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See also: gäsp
From Middle English gaspen, gayspen (“to gape, outbreathe”), related to and likely derived from Old Norse geispa (“to yawn”) or its descendant Danish gispe, which may be related to gapa (“to gape”).
- (intransitive) To draw in the breath suddenly, as if from a shock.
- The audience gasped as the magician disappeared.
- (intransitive) To breathe quickly or in a labored manner, as after exertion; to respire with heaving of the breast; to pant.
- We were all gasping when we reached the summit.
- c. 1761-1764, Robert Lloyd, An Epistle to C. Churchill, Author of the Rosicad
- She gasps and struggles hard for life.
- (transitive) To speak in a breathless manner.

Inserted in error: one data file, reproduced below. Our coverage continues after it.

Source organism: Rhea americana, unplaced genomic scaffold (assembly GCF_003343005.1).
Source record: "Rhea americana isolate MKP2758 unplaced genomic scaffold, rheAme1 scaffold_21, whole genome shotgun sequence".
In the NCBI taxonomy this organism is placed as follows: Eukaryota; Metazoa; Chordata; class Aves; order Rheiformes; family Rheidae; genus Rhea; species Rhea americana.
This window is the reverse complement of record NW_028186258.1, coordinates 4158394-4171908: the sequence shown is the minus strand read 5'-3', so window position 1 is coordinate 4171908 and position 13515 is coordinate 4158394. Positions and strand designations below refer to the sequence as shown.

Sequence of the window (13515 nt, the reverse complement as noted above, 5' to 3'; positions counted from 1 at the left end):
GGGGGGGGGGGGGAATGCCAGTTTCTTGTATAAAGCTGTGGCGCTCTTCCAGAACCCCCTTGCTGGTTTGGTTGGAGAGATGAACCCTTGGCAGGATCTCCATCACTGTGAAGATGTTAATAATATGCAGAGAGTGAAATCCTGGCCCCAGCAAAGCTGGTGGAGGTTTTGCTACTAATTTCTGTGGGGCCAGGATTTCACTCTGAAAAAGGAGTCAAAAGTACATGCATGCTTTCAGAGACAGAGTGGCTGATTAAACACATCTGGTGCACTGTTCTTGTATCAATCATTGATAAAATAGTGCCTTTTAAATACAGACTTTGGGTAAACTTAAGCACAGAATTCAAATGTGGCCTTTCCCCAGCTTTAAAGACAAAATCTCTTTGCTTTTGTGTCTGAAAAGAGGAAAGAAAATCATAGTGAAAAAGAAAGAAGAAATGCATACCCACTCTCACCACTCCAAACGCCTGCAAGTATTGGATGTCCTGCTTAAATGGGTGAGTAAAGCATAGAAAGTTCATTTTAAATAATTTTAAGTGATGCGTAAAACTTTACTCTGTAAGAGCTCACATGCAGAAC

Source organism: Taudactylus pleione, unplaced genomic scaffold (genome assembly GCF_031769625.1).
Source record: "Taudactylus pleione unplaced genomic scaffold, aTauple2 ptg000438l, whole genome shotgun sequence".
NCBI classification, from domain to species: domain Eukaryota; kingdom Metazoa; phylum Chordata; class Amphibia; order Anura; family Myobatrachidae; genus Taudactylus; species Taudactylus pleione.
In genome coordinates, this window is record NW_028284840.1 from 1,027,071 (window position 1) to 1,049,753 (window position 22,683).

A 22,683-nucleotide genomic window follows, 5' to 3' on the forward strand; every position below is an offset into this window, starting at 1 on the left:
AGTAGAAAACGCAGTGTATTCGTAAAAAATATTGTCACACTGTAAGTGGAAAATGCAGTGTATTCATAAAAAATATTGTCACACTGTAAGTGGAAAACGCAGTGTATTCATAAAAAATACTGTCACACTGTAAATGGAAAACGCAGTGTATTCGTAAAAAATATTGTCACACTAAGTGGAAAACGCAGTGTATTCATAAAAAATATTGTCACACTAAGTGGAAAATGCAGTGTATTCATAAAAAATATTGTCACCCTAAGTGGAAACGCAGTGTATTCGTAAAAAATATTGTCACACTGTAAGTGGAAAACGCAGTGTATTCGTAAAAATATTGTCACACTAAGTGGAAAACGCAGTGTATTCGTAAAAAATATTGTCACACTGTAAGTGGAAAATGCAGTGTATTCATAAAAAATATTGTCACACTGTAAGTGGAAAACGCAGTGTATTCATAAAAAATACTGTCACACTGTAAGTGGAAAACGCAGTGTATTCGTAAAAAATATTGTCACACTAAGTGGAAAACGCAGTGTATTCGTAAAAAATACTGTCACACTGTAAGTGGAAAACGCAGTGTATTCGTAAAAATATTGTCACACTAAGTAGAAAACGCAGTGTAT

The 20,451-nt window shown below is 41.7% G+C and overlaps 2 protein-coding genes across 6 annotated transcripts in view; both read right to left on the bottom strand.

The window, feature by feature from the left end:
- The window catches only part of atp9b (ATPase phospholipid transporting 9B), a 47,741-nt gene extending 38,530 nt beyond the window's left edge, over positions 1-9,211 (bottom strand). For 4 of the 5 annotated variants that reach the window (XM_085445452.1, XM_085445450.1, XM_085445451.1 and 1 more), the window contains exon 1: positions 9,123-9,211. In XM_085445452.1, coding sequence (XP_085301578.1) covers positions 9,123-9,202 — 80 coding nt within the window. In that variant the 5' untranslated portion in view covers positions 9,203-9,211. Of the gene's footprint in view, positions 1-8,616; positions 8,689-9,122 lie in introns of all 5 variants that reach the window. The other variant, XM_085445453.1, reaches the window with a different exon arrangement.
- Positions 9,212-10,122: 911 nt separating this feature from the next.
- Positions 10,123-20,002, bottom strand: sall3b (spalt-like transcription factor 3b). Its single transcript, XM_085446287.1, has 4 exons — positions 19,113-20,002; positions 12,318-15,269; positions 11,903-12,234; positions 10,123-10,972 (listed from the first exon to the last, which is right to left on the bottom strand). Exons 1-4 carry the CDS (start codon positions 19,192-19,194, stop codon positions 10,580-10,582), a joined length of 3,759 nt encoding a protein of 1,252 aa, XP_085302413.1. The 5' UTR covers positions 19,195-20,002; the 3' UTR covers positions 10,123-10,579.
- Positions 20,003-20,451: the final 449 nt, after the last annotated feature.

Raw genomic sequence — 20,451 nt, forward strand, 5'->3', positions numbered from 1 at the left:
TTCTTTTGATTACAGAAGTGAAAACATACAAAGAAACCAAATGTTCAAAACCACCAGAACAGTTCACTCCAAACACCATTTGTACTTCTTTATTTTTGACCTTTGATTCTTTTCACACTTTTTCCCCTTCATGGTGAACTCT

- The old man gasped his last few words.
- To pant with eagerness or excitement; to show vehement desire.
- I'm gasping for a cup of tea.
- 1579, Immeritô [pseudonym; Edmund Spenser], “Aprill. Aegloga Quarta.”, in The Shepheardes Calender: […], London: […] Hugh Singleton, […], OCLC 606515406; republished as The Shepheardes Calender […], London: […] Iohn Wolfe for Iohn Harrison the yonger, […], 1586, OCLC 837880809:
- Quenching the gasping furrows' thirst with rain.
to draw in the breath suddenly
to breathe laboriously or convulsively
gasp (plural gasps)
- A short, sudden intake of breath.
- The audience gave a gasp of astonishment
- (Britain, slang): A draw or drag on a cigarette (or gasper).
- I'm popping out for a gasp.
A short, sudden intake of breath
A draw or drag on a cigarette (or gasper)
- (humorous) The sound of a gasp.
- Gasp! What will happen next?